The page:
While by no means a “food film,” food plays an interesting role in David Cronenberg’s A History of Violence (2005), a marvelous film — albeit as you can likely deduce from the title quite, ahem, violent. I’ll focus on two food-centric scenes, which sandwich much of the violent action of the film.
A man with a history of violence, Tom Stall, played by Viggo Mortensen, has a new family-centric, pie-serving, church-going, All-American life, which is astutely symbolized in the business he owns, Stall’s Diner. As discussed in the BBC News article, “Why the Diner is the Ultimate Symbol of America,” a diner proves to be the perfect food-centric foil to the violence of Tom’s past.
The freshly wiped-down surfaces, the democratic side-by-side seating at the counter, the ever-flowing coffee on the warmer, the simple “open” sign on the door, and the “friendly service” tagline on the sign that marks the storefront — all of these features clearly delineate the wholesome character of Tom, the loving Stall family, and the small, supportive community in which they live. The Main Street diner also serves as a poignant setting and a powerful polar opposite for the unexpected bloody acts that occur at the diner counter.
Another supremely wholesome food scene concludes the film. After the violence has concluded, Tom returns to his home, where his wife and two children are seated at the dining table for an All-American, comfort food meal of homemade meatloaf with mashed potatoes, corn, peas, and carrots. Serving these particular foods is meaningful. Imagine how the scene would read differently if the family ate McDonalds, TV dinners, or, say, an “ethnic” dish, such as enchiladas or lo mein. Just as the diner symbolizes a red-white-and-blue-America-on-Main-Street unity and prosperity, so does the homemade meatloaf.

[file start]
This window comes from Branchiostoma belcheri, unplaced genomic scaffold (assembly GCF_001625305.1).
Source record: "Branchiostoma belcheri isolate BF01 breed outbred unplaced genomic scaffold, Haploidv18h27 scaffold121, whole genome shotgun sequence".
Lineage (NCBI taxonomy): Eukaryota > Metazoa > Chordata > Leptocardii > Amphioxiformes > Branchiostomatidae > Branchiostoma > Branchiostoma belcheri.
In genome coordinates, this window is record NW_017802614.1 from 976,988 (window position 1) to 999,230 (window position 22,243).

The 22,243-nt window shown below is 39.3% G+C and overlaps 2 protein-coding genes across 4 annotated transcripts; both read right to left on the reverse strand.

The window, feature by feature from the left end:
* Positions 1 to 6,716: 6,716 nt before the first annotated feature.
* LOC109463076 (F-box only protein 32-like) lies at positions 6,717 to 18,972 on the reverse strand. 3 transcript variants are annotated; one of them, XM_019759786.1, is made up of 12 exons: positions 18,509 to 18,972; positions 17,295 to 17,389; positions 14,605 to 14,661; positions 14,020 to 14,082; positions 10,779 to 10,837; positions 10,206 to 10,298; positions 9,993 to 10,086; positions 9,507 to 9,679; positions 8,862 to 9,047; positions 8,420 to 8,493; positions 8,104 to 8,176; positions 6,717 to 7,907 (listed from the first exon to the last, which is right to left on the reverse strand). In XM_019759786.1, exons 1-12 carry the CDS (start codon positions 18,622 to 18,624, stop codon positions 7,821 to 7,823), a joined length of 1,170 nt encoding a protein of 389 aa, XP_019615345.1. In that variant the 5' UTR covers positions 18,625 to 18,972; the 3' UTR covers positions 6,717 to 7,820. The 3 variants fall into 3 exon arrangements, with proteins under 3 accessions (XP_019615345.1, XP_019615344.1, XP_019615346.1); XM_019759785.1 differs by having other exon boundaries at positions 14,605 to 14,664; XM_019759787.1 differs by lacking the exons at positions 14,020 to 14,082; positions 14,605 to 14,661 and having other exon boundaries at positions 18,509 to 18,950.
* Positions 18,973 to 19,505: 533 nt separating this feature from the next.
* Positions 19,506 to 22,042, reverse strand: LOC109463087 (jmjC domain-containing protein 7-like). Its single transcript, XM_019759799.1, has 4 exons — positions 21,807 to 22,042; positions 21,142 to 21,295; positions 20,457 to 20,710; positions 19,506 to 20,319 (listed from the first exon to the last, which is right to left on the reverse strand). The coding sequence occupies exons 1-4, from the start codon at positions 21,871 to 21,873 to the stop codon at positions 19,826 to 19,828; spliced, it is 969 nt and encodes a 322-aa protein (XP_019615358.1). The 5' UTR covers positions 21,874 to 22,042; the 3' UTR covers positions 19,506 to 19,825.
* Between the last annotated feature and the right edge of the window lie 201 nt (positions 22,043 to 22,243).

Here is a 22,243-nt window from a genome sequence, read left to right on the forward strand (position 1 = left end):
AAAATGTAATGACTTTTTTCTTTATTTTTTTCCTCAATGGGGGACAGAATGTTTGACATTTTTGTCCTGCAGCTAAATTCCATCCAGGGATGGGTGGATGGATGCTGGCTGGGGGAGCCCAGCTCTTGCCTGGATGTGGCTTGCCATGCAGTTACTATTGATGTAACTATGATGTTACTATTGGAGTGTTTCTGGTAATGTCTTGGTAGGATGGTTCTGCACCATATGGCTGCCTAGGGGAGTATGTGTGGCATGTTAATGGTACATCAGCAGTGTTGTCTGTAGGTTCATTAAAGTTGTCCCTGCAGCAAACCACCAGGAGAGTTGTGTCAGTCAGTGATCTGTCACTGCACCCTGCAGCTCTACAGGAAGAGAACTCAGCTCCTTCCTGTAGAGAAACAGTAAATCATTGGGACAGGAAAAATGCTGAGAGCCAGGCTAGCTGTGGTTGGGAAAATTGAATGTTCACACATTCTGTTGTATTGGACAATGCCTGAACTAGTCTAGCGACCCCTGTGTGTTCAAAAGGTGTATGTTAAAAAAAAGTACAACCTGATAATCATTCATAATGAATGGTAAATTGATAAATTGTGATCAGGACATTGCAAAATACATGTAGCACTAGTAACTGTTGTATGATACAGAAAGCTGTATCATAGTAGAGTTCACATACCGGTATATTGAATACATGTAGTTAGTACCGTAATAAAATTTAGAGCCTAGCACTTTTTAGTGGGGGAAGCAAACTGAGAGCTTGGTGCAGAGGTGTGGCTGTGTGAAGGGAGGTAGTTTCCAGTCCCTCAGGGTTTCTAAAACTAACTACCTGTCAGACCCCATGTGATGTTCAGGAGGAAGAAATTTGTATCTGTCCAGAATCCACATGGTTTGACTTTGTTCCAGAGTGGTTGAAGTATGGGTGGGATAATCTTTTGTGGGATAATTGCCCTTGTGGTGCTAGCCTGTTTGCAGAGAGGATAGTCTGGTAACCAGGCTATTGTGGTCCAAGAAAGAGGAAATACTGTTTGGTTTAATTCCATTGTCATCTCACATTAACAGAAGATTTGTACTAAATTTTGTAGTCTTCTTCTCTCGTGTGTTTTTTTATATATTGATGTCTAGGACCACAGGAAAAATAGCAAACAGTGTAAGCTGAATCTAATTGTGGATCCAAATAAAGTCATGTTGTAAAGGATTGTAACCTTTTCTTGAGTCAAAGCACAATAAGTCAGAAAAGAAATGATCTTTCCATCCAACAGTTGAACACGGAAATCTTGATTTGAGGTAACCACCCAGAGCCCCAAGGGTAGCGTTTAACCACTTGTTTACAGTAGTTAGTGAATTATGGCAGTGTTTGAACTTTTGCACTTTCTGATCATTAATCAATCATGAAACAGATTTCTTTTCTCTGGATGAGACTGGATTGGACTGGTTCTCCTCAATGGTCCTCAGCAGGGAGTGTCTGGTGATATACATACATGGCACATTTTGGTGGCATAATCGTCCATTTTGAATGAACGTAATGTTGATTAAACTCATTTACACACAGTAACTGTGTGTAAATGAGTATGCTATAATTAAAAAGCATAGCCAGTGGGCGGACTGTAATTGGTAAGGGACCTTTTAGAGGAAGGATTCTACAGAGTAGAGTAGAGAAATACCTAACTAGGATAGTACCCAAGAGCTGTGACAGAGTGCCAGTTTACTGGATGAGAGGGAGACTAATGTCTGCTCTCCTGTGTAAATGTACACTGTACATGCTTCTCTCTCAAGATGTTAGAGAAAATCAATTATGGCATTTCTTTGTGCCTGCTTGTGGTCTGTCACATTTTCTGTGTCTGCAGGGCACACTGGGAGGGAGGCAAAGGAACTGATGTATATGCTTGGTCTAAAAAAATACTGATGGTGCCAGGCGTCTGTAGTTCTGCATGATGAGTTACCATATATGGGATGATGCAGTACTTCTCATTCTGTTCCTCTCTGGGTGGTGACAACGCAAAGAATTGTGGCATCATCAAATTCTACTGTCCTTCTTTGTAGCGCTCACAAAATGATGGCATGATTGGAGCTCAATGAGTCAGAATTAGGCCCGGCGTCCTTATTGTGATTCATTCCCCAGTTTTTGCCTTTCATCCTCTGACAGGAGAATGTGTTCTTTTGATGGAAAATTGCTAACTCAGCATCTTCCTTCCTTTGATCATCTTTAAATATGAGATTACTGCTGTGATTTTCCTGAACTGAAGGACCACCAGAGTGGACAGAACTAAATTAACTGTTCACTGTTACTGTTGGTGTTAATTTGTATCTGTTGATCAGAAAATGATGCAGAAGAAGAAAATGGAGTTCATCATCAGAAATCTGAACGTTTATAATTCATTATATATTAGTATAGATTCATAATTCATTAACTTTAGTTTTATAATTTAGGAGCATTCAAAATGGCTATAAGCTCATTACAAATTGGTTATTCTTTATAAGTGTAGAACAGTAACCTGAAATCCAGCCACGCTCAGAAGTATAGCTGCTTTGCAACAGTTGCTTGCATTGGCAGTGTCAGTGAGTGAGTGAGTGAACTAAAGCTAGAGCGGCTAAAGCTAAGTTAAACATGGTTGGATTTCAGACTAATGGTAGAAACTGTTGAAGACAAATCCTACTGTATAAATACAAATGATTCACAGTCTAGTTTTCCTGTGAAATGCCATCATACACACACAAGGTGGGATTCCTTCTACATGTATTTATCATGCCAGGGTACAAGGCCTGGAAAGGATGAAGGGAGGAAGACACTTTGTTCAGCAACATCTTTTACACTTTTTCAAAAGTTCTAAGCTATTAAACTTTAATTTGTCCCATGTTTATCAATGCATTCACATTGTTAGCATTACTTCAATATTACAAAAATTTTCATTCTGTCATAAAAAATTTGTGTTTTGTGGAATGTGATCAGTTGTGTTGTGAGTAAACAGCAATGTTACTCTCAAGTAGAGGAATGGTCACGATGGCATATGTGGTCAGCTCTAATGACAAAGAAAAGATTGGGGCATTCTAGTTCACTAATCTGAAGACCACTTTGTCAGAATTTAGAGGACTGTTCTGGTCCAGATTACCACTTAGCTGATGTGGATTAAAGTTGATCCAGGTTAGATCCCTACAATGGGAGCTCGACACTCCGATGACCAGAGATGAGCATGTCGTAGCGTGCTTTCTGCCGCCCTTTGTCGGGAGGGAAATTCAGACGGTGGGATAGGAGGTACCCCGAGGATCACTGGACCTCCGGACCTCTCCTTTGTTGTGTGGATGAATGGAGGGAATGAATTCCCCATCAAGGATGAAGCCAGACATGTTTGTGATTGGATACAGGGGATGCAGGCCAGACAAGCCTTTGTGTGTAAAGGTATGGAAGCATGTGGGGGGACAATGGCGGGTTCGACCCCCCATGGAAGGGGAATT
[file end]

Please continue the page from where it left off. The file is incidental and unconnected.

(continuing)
It is also through the language of food that Tom is welcomed back into his family. Rather than get up from the table and hug him, his daughter instead retrieves his place setting, welcoming him not only to the meal, but also back into the family. His son also engages in this unspoken dialogue, as he passes his father the meatloaf. We’re left with an element of painfully perfect ambiguity as the film cuts to black before Tom’s wife makes any meal-related gesture or before the family engages in the communal ritual of eating together.
While we are left to wonder exactly what will happen to the Stall family, the scenes in the diner and round the dinner table eloquently use food-centric devices to characterize this family and the intense, unexpected events that befall them.